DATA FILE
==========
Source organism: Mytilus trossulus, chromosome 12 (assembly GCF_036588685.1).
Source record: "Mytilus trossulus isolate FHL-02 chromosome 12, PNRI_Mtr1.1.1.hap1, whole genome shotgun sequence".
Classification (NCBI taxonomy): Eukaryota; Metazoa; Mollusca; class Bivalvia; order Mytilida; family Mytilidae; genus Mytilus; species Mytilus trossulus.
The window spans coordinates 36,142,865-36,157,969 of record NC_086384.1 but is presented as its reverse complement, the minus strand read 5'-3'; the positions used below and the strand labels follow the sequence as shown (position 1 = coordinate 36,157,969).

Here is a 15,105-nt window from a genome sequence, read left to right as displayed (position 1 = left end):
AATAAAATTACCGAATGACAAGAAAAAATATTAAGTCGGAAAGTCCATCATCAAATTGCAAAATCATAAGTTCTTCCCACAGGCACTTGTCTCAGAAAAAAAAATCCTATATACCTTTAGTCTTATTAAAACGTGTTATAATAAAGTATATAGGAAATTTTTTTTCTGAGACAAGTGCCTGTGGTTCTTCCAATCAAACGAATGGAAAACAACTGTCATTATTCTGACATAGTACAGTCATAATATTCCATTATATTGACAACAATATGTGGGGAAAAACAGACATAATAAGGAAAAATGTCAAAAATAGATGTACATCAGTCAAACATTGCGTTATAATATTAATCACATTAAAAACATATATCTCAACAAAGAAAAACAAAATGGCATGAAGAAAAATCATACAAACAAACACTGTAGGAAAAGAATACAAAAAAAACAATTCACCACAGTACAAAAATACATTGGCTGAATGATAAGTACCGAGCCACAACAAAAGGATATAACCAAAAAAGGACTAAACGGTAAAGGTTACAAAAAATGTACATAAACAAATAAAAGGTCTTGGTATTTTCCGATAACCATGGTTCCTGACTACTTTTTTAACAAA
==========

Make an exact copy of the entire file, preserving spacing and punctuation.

Source organism: Mytilus trossulus, chromosome 12 (assembly GCF_036588685.1).
Source record: "Mytilus trossulus isolate FHL-02 chromosome 12, PNRI_Mtr1.1.1.hap1, whole genome shotgun sequence".
Classification (NCBI taxonomy): Eukaryota; Metazoa; Mollusca; class Bivalvia; order Mytilida; family Mytilidae; genus Mytilus; species Mytilus trossulus.
The window spans coordinates 36,142,865-36,157,969 of record NC_086384.1 but is presented as its reverse complement, the minus strand read 5'-3'; the positions used below and the strand labels follow the sequence as shown (position 1 = coordinate 36,157,969).

Here is a 15,105-nt window from a genome sequence, read left to right as displayed (position 1 = left end):
AATAAAATTACCGAATGACAAGAAAAAATATTAAGTCGGAAAGTCCATCATCAAATTGCAAAATCATAAGTTCTTCCCACAGGCACTTGTCTCAGAAAAAAAAATCCTATATACCTTTAGTCTTATTAAAACGTGTTATAATAAAGTATATAGGAAATTTTTTTTCTGAGACAAGTGCCTGTGGTTCTTCCAATCAAACGAATGGAAAACAACTGTCATTATTCTGACATAGTACAGTCATAATATTCCATTATATTGACAACAATATGTGGGGAAAAACAGACATAATAAGGAAAAATGTCAAAAATAGATGTACATCAGTCAAACATTGCGTTATAATATTAATCACATTAAAAACATATATCTCAACAAAGAAAAACAAAATGGCATGAAGAAAAATCATACAAACAAACACTGTAGGAAAAGAATACAAAAAAAACAATTCACCACAGTACAAAAATACATTGGCTGAATGATAAGTACCGAGCCACAACAAAAGGATATAACCAAAAAAGGACTAAACGGTAAAGGTTACAAAAAATGTACATAAACAAATAAAAGGTCTTGGTATTTTCCGATAACCATGGTTCCTGACTACTTTTTTAACAAA